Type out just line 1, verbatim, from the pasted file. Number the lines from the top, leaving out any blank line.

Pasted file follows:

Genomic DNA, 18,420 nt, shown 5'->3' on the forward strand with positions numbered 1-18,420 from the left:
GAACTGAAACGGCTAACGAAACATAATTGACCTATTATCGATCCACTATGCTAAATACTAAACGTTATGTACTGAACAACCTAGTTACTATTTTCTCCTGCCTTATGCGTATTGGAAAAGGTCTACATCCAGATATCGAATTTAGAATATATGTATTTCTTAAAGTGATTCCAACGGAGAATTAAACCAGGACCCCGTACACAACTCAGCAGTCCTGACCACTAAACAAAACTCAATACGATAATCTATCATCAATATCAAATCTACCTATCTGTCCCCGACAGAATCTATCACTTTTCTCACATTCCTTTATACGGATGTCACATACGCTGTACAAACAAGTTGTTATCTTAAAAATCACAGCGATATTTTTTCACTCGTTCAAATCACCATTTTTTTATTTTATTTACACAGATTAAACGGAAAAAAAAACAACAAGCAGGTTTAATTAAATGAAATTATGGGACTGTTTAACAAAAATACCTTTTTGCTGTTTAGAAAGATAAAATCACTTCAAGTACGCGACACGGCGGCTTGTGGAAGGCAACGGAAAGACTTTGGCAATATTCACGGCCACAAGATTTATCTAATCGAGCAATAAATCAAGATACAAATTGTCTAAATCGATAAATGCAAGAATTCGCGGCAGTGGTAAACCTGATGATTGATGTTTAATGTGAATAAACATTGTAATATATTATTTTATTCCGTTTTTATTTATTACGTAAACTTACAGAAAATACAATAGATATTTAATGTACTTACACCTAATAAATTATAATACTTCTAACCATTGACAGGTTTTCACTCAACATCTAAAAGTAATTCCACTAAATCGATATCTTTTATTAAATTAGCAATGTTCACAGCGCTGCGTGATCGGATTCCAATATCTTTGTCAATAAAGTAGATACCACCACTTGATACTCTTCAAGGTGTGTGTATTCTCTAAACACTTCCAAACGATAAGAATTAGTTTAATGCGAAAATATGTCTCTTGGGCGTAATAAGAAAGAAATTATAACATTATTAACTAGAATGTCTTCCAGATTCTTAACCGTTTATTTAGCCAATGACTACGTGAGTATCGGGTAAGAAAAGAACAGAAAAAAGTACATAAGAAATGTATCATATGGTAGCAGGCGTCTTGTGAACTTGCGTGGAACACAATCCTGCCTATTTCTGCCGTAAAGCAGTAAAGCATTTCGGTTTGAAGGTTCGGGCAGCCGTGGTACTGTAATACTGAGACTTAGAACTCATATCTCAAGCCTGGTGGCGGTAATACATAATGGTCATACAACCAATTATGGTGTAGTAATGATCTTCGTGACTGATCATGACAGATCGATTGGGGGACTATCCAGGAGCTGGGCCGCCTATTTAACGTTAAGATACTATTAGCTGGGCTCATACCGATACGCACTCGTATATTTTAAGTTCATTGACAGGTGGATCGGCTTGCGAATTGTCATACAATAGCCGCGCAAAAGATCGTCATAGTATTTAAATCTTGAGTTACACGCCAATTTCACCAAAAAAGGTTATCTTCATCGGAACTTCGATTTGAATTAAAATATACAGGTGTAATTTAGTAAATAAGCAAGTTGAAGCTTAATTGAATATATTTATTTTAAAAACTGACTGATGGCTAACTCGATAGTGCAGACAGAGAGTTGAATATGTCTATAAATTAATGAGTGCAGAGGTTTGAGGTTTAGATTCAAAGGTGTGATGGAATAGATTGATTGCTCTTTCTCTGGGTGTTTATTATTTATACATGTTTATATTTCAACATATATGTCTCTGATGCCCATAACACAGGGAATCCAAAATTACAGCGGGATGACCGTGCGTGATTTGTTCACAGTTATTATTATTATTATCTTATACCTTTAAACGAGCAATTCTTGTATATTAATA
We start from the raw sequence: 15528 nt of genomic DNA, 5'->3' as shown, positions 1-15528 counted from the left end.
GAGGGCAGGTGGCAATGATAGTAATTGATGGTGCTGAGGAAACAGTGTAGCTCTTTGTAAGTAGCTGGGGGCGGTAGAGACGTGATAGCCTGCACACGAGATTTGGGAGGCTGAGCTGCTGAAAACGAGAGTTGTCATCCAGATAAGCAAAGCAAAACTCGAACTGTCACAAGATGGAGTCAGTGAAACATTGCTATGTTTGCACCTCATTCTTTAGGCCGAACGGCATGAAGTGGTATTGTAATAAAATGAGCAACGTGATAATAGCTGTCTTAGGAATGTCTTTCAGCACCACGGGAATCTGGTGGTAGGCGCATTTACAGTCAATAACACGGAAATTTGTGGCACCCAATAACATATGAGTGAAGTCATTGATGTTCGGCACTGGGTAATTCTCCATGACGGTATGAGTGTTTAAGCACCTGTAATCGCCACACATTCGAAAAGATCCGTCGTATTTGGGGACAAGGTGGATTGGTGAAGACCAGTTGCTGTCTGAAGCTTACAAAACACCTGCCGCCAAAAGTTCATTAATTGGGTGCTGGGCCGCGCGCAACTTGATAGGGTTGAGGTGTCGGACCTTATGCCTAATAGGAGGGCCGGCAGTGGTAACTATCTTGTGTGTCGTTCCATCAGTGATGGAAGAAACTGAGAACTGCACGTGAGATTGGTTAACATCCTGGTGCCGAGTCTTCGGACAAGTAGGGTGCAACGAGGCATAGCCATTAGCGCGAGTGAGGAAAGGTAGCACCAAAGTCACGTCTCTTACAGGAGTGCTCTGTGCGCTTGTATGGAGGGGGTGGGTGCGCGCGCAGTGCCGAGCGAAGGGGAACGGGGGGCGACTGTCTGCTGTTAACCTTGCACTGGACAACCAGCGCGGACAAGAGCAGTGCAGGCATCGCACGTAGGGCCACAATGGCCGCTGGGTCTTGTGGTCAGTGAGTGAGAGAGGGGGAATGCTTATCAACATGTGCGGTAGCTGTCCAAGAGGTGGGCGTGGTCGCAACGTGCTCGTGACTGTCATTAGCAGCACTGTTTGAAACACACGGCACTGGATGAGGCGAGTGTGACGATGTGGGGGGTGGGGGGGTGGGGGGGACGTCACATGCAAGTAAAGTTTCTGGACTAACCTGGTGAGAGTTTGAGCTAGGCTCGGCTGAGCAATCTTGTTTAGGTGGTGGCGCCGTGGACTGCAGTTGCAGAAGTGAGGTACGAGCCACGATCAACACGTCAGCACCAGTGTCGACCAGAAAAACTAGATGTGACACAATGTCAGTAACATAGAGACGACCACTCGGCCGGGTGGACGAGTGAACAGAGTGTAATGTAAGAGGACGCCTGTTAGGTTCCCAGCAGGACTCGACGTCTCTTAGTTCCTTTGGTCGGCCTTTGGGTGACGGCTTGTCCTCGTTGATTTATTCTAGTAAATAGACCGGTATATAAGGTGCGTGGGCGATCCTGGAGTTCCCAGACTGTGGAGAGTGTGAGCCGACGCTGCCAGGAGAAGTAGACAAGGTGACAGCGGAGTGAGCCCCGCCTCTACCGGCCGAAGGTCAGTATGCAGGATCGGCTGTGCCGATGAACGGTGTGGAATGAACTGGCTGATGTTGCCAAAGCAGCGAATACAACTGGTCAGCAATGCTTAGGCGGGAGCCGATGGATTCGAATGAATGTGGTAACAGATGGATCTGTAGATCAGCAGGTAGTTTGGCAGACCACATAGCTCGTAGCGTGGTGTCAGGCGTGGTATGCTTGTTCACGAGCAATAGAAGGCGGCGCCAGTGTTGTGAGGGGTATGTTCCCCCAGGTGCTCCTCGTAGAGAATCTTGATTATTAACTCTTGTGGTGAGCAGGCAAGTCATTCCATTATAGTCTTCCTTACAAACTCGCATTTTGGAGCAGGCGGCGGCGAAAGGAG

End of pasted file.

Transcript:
Genomic DNA, 18,420 nt, shown 5'->3' on the forward strand with positions numbered 1-18,420 from the left: